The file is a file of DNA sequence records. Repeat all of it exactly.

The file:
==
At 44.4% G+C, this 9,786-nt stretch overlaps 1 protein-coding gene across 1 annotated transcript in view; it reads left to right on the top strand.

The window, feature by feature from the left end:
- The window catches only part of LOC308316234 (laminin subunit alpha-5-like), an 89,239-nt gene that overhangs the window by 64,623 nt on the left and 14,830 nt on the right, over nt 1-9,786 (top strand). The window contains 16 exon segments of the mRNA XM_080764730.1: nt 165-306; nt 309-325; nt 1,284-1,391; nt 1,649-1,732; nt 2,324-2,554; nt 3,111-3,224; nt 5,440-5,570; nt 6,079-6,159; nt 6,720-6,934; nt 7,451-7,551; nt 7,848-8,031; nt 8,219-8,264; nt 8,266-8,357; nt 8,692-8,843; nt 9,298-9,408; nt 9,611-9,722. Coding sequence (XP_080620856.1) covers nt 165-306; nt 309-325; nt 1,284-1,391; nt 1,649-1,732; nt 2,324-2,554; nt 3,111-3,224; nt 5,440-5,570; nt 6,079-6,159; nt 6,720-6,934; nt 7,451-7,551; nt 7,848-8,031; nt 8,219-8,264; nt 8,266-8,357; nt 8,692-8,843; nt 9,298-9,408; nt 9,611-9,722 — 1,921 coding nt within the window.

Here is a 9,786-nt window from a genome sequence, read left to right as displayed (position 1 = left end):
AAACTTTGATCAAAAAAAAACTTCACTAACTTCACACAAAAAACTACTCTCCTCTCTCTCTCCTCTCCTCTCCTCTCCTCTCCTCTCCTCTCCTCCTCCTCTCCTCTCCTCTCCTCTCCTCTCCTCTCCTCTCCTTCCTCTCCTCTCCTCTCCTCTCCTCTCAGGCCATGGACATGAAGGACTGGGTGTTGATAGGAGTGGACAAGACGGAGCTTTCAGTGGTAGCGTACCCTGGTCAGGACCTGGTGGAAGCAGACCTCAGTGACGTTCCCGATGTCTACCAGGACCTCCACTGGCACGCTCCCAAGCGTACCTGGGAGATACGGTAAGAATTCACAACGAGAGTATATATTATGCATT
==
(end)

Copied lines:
At 44.4% G+C, this 9,786-nt stretch overlaps 1 protein-coding gene across 1 annotated transcript in view; it reads left to right on the top strand.

The window, feature by feature from the left end:
- The window catches only part of LOC308316234 (laminin subunit alpha-5-like), an 89,239-nt gene that overhangs the window by 64,623 nt on the left and 14,830 nt on the right, over nt 1-9,786 (top strand). The window contains 16 exon segments of the mRNA XM_080764730.1: nt 165-306; nt 309-325; nt 1,284-1,391; nt 1,649-1,732; nt 2,324-2,554; nt 3,111-3,224; nt 5,440-5,570; nt 6,079-6,159; nt 6,720-6,934; nt 7,451-7,551; nt 7,848-8,031; nt 8,219-8,264; nt 8,266-8,357; nt 8,692-8,843; nt 9,298-9,408; nt 9,611-9,722. Coding sequence (XP_080620856.1) covers nt 165-306; nt 309-325; nt 1,284-1,391; nt 1,649-1,732; nt 2,324-2,554; nt 3,111-3,224; nt 5,440-5,570; nt 6,079-6,159; nt 6,720-6,934; nt 7,451-7,551; nt 7,848-8,031; nt 8,219-8,264; nt 8,266-8,357; nt 8,692-8,843; nt 9,298-9,408; nt 9,611-9,722 — 1,921 coding nt within the window.

Here is a 9,786-nt window from a genome sequence, read left to right as displayed (position 1 = left end):
AAACTTTGATCAAAAAAAAACTTCACTAACTTCACACAAAAAACTACTCTCCTCTCTCTCTCCTCTCCTCTCCTCTCCTCTCCTCTCCTCTCCTCCTCCTCTCCTCTCCTCTCCTCTCCTCTCCTCTCCTCTCCTTCCTCTCCTCTCCTCTCCTCTCCTCTCAGGCCATGGACATGAAGGACTGGGTGTTGATAGGAGTGGACAAGACGGAGCTTTCAGTGGTAGCGTACCCTGGTCAGGACCTGGTGGAAGCAGACCTCAGTGACGTTCCCGATGTCTACCAGGACCTCCACTGGCACGCTCCCAAGCGTACCTGGGAGATACGGTAAGAATTCACAACGAGAGTATATATTATGCATT